On January 10, 2011, the Prosecution Counsel established an agreement with three real estate companies, in which the directors of these companies agreed to pay €2.5 million to avoid prosecution for real estate fraud and money laundering. Harm Trimp, one of the directors, had to pay €350.000,00 and needed to agree to 120 hours of community service to avoid prosecution.
Now have a look at the Dutch situation: a coffee shop is allowed to have a maximum stash of 500 grams of soft drugs, and is allowed to sell each customer 5 grams of soft drugs. All this is completely legal. So the coffee shop makes a profit, and this profit is legal.
However, the coffee shops sell much more than 500 grams per day, and they need to buy their soft drugs wholesale, while the wholesalers need to import the soft drugs, and all this is illegal. It’s a crazy situation. So the buyers don’t commit a crime, the sellers don’t commit a crime, but the wholesaler does commit a crime, and only his profits are illegal, so he needs to launder this money to make it legal, like the money that’s made by the rest of the soft drugs business in the Netherlands.
The Dutch courts and prosecutors are fully aware of this inadequacy of the law, so they tend to maintain the difference between hard drugs and soft drugs, and if someone is caught for wholesaling drugs, or laundering money that comes out of this business, it would make a huge difference if this money was coming from the wholesale of hard drugs or soft drugs. If it was coming from hard drugs, all the money and the goods bought with this money would be confiscated. If it was coming from soft drugs exclusively, the Prosecution Counsel would probably settle for 10% of the turnabouts, plus a minor community service if you would have acted really daft, that is, for the public to see, to make the Prosecution Counsel look stupid.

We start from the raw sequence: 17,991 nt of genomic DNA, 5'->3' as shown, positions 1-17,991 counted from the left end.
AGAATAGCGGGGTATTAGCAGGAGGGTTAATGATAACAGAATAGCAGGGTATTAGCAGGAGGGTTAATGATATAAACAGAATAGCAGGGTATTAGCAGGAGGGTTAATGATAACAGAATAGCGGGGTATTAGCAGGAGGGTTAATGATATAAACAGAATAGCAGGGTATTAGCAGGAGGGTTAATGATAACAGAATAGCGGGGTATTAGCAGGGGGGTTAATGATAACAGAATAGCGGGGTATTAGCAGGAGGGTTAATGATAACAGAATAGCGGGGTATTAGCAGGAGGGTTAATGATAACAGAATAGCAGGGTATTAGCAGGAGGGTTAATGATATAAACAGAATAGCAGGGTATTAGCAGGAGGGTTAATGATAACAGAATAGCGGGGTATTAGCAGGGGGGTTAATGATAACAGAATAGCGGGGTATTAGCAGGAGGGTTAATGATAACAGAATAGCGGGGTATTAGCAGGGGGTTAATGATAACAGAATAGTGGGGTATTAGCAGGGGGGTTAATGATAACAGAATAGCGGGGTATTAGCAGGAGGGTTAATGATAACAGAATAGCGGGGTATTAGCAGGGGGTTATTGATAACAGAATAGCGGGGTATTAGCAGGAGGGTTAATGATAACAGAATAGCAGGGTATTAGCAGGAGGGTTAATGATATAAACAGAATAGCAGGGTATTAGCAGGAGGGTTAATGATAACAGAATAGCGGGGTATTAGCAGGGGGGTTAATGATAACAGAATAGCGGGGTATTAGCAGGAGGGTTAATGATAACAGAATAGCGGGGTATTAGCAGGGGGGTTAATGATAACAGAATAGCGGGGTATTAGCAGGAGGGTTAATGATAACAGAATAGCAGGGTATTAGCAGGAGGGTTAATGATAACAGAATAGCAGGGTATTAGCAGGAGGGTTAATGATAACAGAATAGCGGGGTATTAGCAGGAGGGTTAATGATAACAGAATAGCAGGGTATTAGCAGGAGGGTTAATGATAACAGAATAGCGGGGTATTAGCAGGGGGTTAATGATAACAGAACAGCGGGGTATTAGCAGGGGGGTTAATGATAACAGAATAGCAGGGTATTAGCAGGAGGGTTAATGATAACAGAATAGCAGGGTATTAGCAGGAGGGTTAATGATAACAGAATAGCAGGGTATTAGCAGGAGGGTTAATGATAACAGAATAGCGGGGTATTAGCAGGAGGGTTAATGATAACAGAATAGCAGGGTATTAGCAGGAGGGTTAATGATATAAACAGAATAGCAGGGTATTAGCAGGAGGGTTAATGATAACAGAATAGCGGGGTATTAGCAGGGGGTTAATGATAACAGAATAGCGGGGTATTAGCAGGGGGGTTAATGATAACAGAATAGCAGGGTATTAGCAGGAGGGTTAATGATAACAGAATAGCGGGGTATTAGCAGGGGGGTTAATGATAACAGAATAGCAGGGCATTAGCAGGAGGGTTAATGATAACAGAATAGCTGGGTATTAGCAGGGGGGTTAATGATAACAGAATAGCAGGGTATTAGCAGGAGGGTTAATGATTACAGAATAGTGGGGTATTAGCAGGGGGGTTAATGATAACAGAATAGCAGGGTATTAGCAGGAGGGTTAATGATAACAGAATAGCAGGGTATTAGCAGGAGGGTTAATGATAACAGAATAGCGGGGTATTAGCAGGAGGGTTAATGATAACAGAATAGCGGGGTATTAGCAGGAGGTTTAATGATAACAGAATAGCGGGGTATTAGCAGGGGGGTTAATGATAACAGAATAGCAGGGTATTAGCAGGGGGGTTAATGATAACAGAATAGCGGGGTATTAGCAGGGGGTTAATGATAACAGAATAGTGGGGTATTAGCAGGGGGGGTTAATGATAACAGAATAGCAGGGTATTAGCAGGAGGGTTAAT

For the ones who think soft drugs are a nice business, have a look at the penalties:
– Sale, possession, growth, up to 30 grams: 1 month imprisonment and/or € 2.250, 00 fine. (Usually the police will let you go free, with your soft drugs, if you have less than 30 grams on you, because such an offence belongs to the “lowest priority” category.)
– Amateur growth, sale, export, and possession of more than 30 grams: 2 years imprisonment and/or €11.250, 00 fine.
– Professional growth, sale, transport, possession, import, export: 4 years imprisonment and/or €45.000, 00 fine.